Martha Alderson's Writing
I have two passions:
- 1) Assisting writers in their pursuit of finishing a novel, screenplay, and memoir and/or successfully publishing
- 2) Writing fiction
Of my own writing, I currently have completed four works of fiction:
Spirits at War, a historical novel set at the turn of the 19th century
Parallel Lives, a love story
Sailing with Commodore Stockton, a middle grade action adventure story for boys set in the year California became a territory of the United States
Angle of Refection, a spiritual journey into the oldest-growth redwood grove in the world
Inspiration for Sailing with Commodore Stockton
The inspiration for writing this action adventure tale for boys set in the year California becomes a territory of the US, can be found:
Inspiration for Angle of Reflection
By analyzing plots of contemporary and classic books and films, I have been most struck how plot and the structure of the hero's journey mirrors the writer's journey as well. Using Paulo Coelho's The Alchemist as my model, I wrote this story of one's woman's quest to find meaning in the face of death. Sunny, the protagonist, is dying the same way her mother and her grandmother before her died -- of skin cancer. I was curious to explore the forgiveness needed when a death sentence is passed from generation to generation.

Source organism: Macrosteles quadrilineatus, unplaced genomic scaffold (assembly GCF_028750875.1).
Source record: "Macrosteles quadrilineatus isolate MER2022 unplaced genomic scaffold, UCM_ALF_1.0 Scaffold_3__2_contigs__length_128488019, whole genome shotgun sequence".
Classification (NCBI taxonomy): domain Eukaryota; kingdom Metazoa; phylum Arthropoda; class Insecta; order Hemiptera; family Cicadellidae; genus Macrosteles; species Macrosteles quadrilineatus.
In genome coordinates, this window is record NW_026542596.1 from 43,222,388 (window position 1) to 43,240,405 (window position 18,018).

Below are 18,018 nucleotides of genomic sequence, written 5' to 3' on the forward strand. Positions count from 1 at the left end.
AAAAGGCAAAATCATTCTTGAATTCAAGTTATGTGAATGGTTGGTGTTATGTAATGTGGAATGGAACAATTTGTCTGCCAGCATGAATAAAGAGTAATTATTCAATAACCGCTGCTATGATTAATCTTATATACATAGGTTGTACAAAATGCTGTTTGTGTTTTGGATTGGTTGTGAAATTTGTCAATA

Inspiration for Spirits at War
Throughout the writing of Spirits at War, Mara, a minor, fictionalized character that showed up in the first paragraph of the first draft, kept bullying her way into the story. In the end, what began as a fictionalized biography of Robert Field Stockton (the man who founded Liberia for the freed slaves of America, invented the first screw propelled naval battleship, and conquered California with Fremont and Kearny), turned into a story of a wood carver's quest for freedom.
I fought against Mara for years. As a slave on the Stockton estate in Princeton, New Jersey-the last northern state to pass a law freeing slaves, Mara is black. The angst I suffered over my right as a white woman to write this story from a black point of view cannot be underplayed. Words I heard uttered first from Maya Angelou, smoothed the way for me. "We are, each of us, more alike than we are different."
Inspiration for Parallel Lives
I have always been fascinated to learn how someone I know was in the exact same place at exactly the same time I was years before we ever actually met. Using that as a theme, I am working on Parallel Lives, a novel of class and the politics of the 1960s that tracks the lives of Billy Wayman Wolden and Tille Hawthorne.
Billy's storyline explores the legacy left him through his Potowatomi Indian ancestry. Tille, in her struggle to become her own person, must first, as in Nietzsche's parable on maturity, slay the dragon of "Thou Shalt".
When these two characters finally meet, though their lives have run on parallel tracks, it is the odd moments when they intersect that create in both of Billy and Tille the haunting feeling that they have met somewhere before. At the story's end, the reader is left to decide if the random intersections in all our lives are fate, or nothing more than just chance encounters.